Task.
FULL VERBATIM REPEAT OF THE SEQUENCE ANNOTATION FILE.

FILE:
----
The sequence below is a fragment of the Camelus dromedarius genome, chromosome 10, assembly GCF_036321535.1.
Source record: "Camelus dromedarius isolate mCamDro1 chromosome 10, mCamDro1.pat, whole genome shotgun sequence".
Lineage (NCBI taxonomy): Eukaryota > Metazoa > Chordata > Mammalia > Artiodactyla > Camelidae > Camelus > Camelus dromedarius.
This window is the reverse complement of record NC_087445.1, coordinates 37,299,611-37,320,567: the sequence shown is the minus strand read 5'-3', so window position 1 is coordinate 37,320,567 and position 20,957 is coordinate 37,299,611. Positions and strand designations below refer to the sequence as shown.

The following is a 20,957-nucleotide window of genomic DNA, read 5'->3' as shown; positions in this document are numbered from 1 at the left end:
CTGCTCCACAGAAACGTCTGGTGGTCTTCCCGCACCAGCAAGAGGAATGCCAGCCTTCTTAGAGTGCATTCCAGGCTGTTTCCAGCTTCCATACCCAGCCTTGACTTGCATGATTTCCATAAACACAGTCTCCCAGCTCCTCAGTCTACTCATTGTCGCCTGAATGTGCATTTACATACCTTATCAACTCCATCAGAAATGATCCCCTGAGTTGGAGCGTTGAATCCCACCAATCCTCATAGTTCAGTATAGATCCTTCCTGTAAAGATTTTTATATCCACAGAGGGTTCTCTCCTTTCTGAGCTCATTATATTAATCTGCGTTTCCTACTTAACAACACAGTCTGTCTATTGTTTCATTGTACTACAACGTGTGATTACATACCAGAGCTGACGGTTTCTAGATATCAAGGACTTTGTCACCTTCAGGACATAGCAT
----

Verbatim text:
The sequence below is a fragment of the Camelus dromedarius genome, chromosome 10, assembly GCF_036321535.1.
Source record: "Camelus dromedarius isolate mCamDro1 chromosome 10, mCamDro1.pat, whole genome shotgun sequence".
Lineage (NCBI taxonomy): Eukaryota > Metazoa > Chordata > Mammalia > Artiodactyla > Camelidae > Camelus > Camelus dromedarius.
This window is the reverse complement of record NC_087445.1, coordinates 37,299,611-37,320,567: the sequence shown is the minus strand read 5'-3', so window position 1 is coordinate 37,320,567 and position 20,957 is coordinate 37,299,611. Positions and strand designations below refer to the sequence as shown.

The following is a 20,957-nucleotide window of genomic DNA, read 5'->3' as shown; positions in this document are numbered from 1 at the left end:
CTGCTCCACAGAAACGTCTGGTGGTCTTCCCGCACCAGCAAGAGGAATGCCAGCCTTCTTAGAGTGCATTCCAGGCTGTTTCCAGCTTCCATACCCAGCCTTGACTTGCATGATTTCCATAAACACAGTCTCCCAGCTCCTCAGTCTACTCATTGTCGCCTGAATGTGCATTTACATACCTTATCAACTCCATCAGAAATGATCCCCTGAGTTGGAGCGTTGAATCCCACCAATCCTCATAGTTCAGTATAGATCCTTCCTGTAAAGATTTTTATATCCACAGAGGGTTCTCTCCTTTCTGAGCTCATTATATTAATCTGCGTTTCCTACTTAACAACACAGTCTGTCTATTGTTTCATTGTACTACAACGTGTGATTACATACCAGAGCTGACGGTTTCTAGATATCAAGGACTTTGTCACCTTCAGGACATAGCAT